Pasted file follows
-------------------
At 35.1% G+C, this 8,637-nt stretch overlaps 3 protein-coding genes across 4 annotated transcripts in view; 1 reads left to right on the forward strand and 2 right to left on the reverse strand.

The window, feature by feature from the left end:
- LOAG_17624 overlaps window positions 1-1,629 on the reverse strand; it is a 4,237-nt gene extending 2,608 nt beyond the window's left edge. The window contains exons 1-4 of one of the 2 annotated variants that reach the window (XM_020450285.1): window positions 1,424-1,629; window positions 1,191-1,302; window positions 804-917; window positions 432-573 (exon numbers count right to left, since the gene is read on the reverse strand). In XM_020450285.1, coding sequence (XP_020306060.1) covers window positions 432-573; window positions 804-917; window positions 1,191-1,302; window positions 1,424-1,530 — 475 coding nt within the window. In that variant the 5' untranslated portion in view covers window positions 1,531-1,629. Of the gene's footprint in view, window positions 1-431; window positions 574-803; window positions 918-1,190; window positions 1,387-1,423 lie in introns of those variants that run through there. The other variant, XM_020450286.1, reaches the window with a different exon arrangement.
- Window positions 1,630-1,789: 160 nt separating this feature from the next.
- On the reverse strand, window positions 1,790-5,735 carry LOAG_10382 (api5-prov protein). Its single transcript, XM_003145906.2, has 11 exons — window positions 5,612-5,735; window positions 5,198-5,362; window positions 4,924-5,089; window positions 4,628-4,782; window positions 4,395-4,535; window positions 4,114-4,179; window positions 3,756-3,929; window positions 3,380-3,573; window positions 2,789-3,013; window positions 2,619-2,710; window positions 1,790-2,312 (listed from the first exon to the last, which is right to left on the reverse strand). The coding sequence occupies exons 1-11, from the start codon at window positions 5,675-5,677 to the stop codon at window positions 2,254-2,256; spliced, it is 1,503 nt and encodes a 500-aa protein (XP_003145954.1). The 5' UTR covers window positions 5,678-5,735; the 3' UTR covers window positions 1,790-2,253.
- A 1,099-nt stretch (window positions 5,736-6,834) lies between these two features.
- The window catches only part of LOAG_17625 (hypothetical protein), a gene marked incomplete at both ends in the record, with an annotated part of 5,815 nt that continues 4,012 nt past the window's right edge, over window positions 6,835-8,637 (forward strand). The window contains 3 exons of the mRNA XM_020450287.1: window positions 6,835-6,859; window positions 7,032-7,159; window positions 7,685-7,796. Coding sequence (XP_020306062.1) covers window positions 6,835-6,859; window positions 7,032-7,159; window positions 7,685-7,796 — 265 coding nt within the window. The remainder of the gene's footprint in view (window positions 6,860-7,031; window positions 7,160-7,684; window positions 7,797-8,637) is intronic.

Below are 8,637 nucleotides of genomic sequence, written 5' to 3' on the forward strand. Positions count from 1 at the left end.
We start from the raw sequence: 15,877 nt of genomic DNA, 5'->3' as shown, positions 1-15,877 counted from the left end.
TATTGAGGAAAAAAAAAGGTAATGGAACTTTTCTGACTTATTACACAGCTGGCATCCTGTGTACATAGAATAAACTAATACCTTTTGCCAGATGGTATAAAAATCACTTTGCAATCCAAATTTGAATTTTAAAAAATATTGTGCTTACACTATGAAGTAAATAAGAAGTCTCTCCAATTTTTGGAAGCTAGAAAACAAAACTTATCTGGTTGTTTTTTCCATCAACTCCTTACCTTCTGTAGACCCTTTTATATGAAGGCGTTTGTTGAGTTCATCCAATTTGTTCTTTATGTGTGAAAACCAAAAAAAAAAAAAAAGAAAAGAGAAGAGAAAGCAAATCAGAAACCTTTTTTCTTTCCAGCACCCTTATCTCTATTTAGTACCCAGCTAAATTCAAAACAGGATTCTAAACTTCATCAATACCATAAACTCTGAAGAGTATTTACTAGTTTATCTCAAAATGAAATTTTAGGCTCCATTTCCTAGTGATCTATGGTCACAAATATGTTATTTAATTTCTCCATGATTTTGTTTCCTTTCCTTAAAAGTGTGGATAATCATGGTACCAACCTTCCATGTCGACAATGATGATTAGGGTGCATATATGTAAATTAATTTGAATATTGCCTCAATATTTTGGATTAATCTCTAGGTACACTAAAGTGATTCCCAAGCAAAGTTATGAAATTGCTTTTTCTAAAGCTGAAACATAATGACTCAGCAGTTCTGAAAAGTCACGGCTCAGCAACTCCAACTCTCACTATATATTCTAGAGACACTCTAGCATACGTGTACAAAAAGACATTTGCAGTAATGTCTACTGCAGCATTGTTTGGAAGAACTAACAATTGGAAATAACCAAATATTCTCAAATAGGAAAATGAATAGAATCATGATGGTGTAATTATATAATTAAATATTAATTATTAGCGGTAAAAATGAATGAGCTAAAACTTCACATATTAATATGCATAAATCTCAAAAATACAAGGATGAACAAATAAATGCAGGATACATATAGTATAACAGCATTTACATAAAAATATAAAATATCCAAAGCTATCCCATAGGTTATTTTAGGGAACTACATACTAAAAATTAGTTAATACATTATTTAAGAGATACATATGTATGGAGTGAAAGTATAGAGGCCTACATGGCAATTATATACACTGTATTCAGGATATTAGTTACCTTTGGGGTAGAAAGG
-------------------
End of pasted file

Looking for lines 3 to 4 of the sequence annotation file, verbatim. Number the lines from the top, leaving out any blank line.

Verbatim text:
- LOAG_17624 overlaps window positions 1-1,629 on the reverse strand; it is a 4,237-nt gene extending 2,608 nt beyond the window's left edge. The window contains exons 1-4 of one of the 2 annotated variants that reach the window (XM_020450285.1): window positions 1,424-1,629; window positions 1,191-1,302; window positions 804-917; window positions 432-573 (exon numbers count right to left, since the gene is read on the reverse strand). In XM_020450285.1, coding sequence (XP_020306060.1) covers window positions 432-573; window positions 804-917; window positions 1,191-1,302; window positions 1,424-1,530 — 475 coding nt within the window. In that variant the 5' untranslated portion in view covers window positions 1,531-1,629. Of the gene's footprint in view, window positions 1-431; window positions 574-803; window positions 918-1,190; window positions 1,387-1,423 lie in introns of those variants that run through there. The other variant, XM_020450286.1, reaches the window with a different exon arrangement.
- Window positions 1,630-1,789: 160 nt separating this feature from the next.